• Proof: If q divides 2p − 1 then 2p ≡ 1 (mod q). By Fermat's Little Theorem, 2(q − 1) ≡ 1 (mod q). Assume p and q − 1 are relatively prime, a similar application of Fermat's Little Theorem says that (q − 1)(p − 1) ≡ 1 (mod p). Thus there is a number x ≡ (q − 1)(p − 2) for which (q − 1)·x ≡ 1 (mod p), and therefore a number k for which (q − 1)·x − 1 = kp. Since 2(q − 1) ≡ 1 (mod q), raising both sides of the congruence to the power x gives 2(q − 1)x ≡ 1, and since 2p ≡ 1 (mod q), raising both sides of the congruence to the power k gives 2kp ≡ 1. Thus 2(q − 1)x ÷ 2kp = 2(q − 1)x − kp ≡ 1 (mod q). But by definition, (q − 1)x − kp = 1, implying that 21 ≡ 1 (mod q); in other words, that q divides 1. Thus the initial assumption that p and q − 1 are relatively prime is untenable. Since p is prime q-1 must be a multiple of p.
3. If p is an odd prime, then any prime q that divides ${\displaystyle 2^{p}-1}$ must be congruent to ${\displaystyle \pm 1{\pmod {8))}$.
• Proof: ${\displaystyle 2^{p+1}=2{\pmod {q))}$, so ${\displaystyle 2^{(p+1)/2))$ is a square root of 2 modulo ${\displaystyle q}$. By quadratic reciprocity, any prime modulo which 2 has a square root is congruent to ${\displaystyle \pm 1{\pmod {8))}$.

## History

Mersenne primes were considered already by Euclid, who found a connection with the perfect numbers. They are named after 17th century French scholar Marin Mersenne, who compiled a list of Mersenne primes with exponents up to 257. His list was only partially correct, as Mersenne mistakenly included M67 and M257 (which are composite), and omitted M61, M89, and M107 (which are prime). Mersenne gave little indication how he came up with his list[7], and its rigorous verification was completed more than two centuries later.

## List of known Mersenne primes

The table below lists all known Mersenne primes (sequence A000668 in the OEIS):

# p Mp Digits in Mp Date of discovery Discoverer
1 2 3 1 5th century BC[8] Ancient Greek mathematicians
2 3 7 1 5th century BC[8] Ancient Greek mathematicians
3 5 31 2 3rd century BC[8] Ancient Greek mathematicians
4 7 127 3 3rd century BC[8] Ancient Greek mathematicians
5 13 8191 4 1456 anonymous [9]
6 17 131071 6 1588 Cataldi
7 19 524287 6 1588 Cataldi
8 31 2147483647 10 1772 Euler
9 61 2305843009213693951 19 1883 Pervushin
10 89 618970019…449562111 27 1911 Powers
11 107 162259276…010288127 33 1914 Powers[10]
12 127 170141183…884105727 39 1876 Lucas
13 521 686479766…115057151 157 January 30, 1952 Robinson, using SWAC (computer)
14 607 531137992…031728127 183 January 30, 1952 Robinson
15 1,279 104079321…168729087 386 June 25, 1952 Robinson
16 2,203 147597991…697771007 664 October 7, 1952 Robinson
17 2,281 446087557…132836351 687 October 9, 1952 Robinson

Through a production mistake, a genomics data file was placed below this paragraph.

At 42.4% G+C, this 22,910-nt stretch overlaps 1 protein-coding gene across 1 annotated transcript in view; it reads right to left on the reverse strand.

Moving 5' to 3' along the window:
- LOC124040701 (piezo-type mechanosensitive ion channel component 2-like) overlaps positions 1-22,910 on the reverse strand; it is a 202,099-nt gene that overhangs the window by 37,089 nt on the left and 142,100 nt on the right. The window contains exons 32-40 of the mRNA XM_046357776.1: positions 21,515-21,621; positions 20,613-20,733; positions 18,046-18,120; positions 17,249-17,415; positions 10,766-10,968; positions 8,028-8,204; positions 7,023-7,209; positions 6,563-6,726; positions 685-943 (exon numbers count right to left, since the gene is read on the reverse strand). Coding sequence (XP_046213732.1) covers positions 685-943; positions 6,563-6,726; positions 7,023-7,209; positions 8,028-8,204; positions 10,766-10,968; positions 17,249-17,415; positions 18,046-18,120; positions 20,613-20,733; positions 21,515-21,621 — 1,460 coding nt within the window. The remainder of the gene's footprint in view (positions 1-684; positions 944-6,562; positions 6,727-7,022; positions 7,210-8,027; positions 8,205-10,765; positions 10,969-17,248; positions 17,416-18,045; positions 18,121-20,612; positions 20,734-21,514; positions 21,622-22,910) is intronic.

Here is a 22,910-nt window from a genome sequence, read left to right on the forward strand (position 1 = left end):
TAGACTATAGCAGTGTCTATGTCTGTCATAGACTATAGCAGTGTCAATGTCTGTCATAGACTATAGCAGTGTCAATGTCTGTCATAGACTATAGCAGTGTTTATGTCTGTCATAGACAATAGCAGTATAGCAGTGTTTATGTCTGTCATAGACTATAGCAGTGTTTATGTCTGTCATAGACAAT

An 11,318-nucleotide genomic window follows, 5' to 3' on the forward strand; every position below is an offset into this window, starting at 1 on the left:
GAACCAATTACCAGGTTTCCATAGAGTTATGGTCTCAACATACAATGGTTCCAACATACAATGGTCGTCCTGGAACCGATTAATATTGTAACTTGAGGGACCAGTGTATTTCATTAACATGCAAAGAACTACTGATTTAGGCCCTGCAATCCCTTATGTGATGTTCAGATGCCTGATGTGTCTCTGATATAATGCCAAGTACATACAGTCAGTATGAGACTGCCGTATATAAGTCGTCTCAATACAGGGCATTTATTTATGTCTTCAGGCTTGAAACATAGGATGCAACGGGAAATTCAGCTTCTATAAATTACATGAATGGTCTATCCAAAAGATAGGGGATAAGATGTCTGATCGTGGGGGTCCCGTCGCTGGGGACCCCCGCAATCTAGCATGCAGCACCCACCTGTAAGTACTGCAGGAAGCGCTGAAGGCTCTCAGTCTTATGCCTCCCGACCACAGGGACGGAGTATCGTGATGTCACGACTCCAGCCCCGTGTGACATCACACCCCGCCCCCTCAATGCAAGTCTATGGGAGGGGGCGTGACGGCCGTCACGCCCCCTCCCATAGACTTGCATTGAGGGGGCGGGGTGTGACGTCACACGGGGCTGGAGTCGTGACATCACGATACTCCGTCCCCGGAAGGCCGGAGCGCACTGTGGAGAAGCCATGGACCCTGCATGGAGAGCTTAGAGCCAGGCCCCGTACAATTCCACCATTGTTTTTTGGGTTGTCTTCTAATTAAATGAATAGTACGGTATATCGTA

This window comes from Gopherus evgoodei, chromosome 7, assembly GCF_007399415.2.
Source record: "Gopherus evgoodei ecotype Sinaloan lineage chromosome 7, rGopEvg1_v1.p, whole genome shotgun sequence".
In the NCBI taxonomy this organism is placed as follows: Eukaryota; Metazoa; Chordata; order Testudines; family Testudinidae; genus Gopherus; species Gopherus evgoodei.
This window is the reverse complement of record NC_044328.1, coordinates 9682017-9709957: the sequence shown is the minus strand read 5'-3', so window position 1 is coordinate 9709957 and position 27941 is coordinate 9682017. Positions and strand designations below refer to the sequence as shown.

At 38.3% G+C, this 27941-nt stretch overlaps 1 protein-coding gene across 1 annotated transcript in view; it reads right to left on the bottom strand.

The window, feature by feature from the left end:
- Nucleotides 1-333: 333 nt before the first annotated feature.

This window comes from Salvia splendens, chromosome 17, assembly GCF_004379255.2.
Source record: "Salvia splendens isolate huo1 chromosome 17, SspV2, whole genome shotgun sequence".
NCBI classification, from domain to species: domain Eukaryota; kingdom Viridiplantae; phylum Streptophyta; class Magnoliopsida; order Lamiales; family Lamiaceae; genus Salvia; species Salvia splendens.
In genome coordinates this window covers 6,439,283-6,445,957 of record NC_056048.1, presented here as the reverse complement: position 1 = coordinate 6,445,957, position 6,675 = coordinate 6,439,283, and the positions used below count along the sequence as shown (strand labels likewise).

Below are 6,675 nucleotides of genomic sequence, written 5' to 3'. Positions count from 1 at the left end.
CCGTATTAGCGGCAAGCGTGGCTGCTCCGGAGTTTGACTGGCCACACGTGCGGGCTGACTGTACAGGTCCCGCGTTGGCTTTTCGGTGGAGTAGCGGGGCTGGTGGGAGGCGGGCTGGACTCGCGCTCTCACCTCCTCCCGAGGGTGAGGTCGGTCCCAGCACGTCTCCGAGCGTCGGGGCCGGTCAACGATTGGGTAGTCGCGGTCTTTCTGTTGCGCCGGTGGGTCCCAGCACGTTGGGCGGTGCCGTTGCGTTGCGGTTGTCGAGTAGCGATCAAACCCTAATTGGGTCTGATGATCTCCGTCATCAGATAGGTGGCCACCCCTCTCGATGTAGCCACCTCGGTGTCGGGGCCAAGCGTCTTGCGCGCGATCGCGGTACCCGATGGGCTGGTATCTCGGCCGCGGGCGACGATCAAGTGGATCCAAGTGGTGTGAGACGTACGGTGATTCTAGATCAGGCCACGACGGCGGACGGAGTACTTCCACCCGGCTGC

18 3,217 259117086…909315071 969 September 8, 1957 Riesel, using BESK
19 4,253 190797007…350484991 1,281 November 3, 1961 Hurwitz, using IBM 7090
20 4,423 285542542…608580607 1,332 November 3, 1961 Hurwitz
21 9,689 478220278…225754111 2,917 May 11, 1963 Gillies, using ILLIAC II
22 9,941 346088282…789463551 2,993 May 16, 1963 Gillies
23 11,213 281411201…696392191 3,376 June 2, 1963 Gillies
24 19,937 431542479…968041471 6,002 March 4, 1971 Tuckerman, using IBM 360/91
25 21,701 448679166…511882751 6,533 October 30, 1978 Noll & Nickel, using CDC Cyber 174
26 23,209 402874115…779264511 6,987 February 9, 1979 Noll
27 44,497 854509824…011228671 13,395 April 8, 1979 Nelson & Slowinski
28 86,243 536927995…433438207 25,962 September 25, 1982 Slowinski
29 110,503 521928313…465515007 33,265 January 28, 1988 Colquitt & Welsh
30 132,049 512740276…730061311 39,751 September 19, 1983[8] Slowinski
31 216,091 746093103…815528447 65,050 September 1, 1985[8] Slowinski
32 756,839 174135906…544677887 227,832 February 19, 1992 Slowinski & Gage on Harwell Lab Cray-2[11]
33 859,433 129498125…500142591 258,716 January 4, 1994[12] Slowinski & Gage
34 1,257,787 412245773…089366527 378,632 September 3, 1996 Slowinski & Gage[13]
35 1,398,269 814717564…451315711 420,921 November 13, 1996 GIMPS / Joel Armengaud[14]
36 2,976,221 623340076…729201151 895,932 August 24, 1997 GIMPS / Gordon Spence[15]
37 3,021,377 127411683…024694271 909,526 January 27, 1998 GIMPS / Roland Clarkson[16]
38 6,972,593 437075744…924193791 2,098,960 June 1, 1999 GIMPS / Nayan Hajratwala[17]
39 13,466,917 924947738…256259071 4,053,946 November 14, 2001 GIMPS / Michael Cameron[18]
40[*] 20,996,011 125976895…855682047 6,320,430 November 17, 2003 GIMPS / Michael Shafer[19]
41[*] 24,036,583 299410429…733969407 7,235,733 May 15, 2004 GIMPS / Josh Findley[20]
42[*] 25,964,951 122164630…577077247 7,816,230 February 18, 2005 GIMPS / Martin Nowak[21]
43[*] 30,402,457 315416475…652943871 9,152,052 December 15, 2005 GIMPS / Curtis Cooper & Steven Boone[22]
44[*] 32,582,657 124575026…053967871 9,808,358 September 4, 2006 GIMPS / Curtis Cooper & Steven Boone[23]
45[*] 37,156,667 202254406…308220927 11,185,272 September 6, 2008 GIMPS / Hans-Michael Elvenich[24]
46[*] 43,112,609 316470269…697152511 12,978,189 August 23, 2008 GIMPS / Edson Smith[24]

* It is not known whether any undiscovered Mersenne primes exist between the 39th (M13,466,917) and the 46th (M43,112,609) on this chart; the ranking is therefore provisional. For a historical example, note that the 29th Mersenne prime was discovered after the 30th and the 31st. It is also remarkable that the current record holder was followed 14 days later by a smaller Mersenne prime.

To help visualize the size of the 46th known Mersenne prime, it would require 3,461 pages to display the number in base 10 with 75 digits per line and 50 lines per page. [8]

## Factorization of Mersenne numbers

The factorization of a prime number is by definition the number itself. This section is about composite numbers. Mersenne numbers are very good test cases for the special number field sieve algorithm, so often the largest number factorized with this algorithm has been a Mersenne number. As of March 2007, 21039−1 is the record-holder,[25] after a calculation taking about a year on a couple of hundred computers, mostly at NTT in Japan and at EPFL in Switzerland. See integer factorization records for links to more information. The special number field sieve can factorize numbers with more than one large factor. If a number has only one very large factor then other algorithms can factorize larger numbers by first finding small factors and then making a primality test on the cofactor. As of 2008, the largest composite Mersenne number with proven prime factors is 217029−1 = 418879343 × p, where p was proven prime with ECPP.[26] The largest with probable prime factors allowed is 2173867−1 = 52536637502689 × q, where q is a probable prime.[27]

## Perfect numbers

Mersenne primes are interesting to many for their connection to perfect numbers. In the 4th century BC, Euclid demonstrated that if Mn is a Mersenne prime then

2n−1×(2n−1) = Mn(Mn+1)/2

is an even perfect number. In the 18th century, Leonhard Euler proved that, conversely, all even perfect numbers have this form. It is unknown whether there are any odd perfect numbers.

## Generalization

The binary representation of 2n − 1 is the digit 1 repeated n times, for example, 25 − 1 = 111112 in the binary notation. The Mersenne primes are therefore the base-2 repunit primes.